The corrupt practices of Yemen’s former leader Ali Abdullah Saleh have netted the strongman up to $60 billion, a UN sanctions panel will report to the Security Council on Tuesday.
The panel’s report says Saleh amassed up to $2 billion a year from 1978 until he was forced to step down in 2012.
The assets are hidden in at least twenty countries with the help of business associates and front companies.
The report stated: “It is also alleged that Ali Abdullah Saleh, his friends, his family and his associates stole money from the fuel subsidy program, which uses up to ten per cent of Yemen’s gross domestic product, as well as other ventures involving abuse of power, extortion and embezzlement.”
The report was prepared by a panel of experts appointed by the Council to monitor the asset freezes and travel bans placed on Saleh and other spoilers of Yemen’s political transition last February. The Council is expected to renew those sanctions on Tuesday for another year.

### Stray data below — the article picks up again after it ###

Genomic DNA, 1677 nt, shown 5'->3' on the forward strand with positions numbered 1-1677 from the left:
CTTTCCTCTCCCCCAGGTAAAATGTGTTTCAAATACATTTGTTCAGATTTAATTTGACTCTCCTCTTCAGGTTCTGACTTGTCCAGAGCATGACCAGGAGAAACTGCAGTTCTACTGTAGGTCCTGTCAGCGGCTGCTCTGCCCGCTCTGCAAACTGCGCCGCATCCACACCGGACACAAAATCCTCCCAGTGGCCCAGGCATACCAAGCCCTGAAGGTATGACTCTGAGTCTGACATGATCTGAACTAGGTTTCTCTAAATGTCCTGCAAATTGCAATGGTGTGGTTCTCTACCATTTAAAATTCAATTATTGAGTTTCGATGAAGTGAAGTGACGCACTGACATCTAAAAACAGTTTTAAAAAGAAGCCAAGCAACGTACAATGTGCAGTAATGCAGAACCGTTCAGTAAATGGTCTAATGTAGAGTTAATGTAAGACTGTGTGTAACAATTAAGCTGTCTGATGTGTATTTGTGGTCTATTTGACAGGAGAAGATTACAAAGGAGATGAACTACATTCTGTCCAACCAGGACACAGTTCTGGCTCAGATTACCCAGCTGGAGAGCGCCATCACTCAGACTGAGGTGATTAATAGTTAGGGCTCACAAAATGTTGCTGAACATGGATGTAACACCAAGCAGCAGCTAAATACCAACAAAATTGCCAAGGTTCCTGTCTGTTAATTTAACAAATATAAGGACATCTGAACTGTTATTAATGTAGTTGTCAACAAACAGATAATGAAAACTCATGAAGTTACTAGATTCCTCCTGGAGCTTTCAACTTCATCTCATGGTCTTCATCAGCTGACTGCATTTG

Saleh has evaded the measures with the help of at least five prominent Yemeni businessmen, the report said.
Saleh stepped down in 2012 in a deal that granted him immunity from prosecution and allowed him stay in the country. The transitional government that succeeded him, headed by Abd Rabbuh Mansour Hadi, was toppled last month with Saleh accused by some of using his wealth and connections to play a part in this.
The panel’s estimated wealth of Saleh at $60 billion would place him fifth in the Forbeslist of the world’s richest people.
Yemen is one of the poorest countries in the world; ranked 154th out of 187 in the UN’s Human Development Index and ranked worst in the world for gender equality.
Yemen lost its vote in the UN General Assembly last month because of the country’s inability to pay its dues.